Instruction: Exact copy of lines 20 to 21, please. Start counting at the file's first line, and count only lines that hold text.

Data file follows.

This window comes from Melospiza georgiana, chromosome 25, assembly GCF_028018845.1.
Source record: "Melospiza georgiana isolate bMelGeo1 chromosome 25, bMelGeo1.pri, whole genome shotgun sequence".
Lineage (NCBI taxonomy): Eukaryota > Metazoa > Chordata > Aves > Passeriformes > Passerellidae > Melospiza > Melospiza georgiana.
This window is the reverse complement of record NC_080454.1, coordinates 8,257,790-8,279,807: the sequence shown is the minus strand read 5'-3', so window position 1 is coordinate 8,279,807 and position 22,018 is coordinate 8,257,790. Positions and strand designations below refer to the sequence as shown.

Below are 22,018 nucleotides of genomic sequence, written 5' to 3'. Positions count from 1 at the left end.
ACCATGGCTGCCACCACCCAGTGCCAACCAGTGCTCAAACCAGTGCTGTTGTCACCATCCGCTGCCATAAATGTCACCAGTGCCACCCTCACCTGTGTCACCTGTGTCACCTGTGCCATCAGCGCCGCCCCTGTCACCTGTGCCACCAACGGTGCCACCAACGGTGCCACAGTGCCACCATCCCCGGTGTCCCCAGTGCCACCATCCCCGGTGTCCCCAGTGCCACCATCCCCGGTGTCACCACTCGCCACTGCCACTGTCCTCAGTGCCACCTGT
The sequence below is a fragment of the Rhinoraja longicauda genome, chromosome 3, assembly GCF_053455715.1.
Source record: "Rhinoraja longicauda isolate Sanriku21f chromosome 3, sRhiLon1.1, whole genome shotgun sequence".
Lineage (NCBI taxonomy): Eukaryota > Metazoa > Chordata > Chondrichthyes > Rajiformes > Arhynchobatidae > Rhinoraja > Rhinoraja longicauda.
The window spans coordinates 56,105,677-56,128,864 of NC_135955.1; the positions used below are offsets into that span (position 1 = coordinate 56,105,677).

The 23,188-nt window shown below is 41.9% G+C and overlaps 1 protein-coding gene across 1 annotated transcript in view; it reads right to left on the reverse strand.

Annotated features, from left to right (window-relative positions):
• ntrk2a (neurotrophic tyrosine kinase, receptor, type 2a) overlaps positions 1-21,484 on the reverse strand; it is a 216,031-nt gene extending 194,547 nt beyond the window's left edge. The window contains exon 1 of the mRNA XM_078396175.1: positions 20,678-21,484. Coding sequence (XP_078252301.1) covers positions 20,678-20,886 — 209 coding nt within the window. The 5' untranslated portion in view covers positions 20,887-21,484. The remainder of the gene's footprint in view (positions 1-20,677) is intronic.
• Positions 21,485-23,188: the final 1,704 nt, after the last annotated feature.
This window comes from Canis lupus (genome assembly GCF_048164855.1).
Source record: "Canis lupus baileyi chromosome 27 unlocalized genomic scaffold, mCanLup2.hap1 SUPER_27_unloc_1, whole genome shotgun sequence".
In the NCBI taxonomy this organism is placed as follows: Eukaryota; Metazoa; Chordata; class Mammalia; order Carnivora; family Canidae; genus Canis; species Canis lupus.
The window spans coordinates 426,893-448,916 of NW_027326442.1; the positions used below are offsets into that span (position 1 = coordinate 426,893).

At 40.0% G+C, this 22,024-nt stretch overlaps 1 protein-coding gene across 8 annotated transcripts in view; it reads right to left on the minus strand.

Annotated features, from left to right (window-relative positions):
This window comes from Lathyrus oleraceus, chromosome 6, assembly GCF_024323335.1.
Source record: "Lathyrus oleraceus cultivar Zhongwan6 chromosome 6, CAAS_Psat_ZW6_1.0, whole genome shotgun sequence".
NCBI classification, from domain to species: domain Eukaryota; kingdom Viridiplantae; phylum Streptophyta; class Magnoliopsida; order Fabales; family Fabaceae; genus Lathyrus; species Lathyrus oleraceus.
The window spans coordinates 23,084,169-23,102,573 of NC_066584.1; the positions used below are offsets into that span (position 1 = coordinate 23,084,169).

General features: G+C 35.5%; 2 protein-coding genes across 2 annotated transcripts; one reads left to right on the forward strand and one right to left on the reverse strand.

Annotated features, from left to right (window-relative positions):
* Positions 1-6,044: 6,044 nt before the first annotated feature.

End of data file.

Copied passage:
Annotated features, from left to right (window-relative positions):
This window comes from Lathyrus oleraceus, chromosome 6, assembly GCF_024323335.1.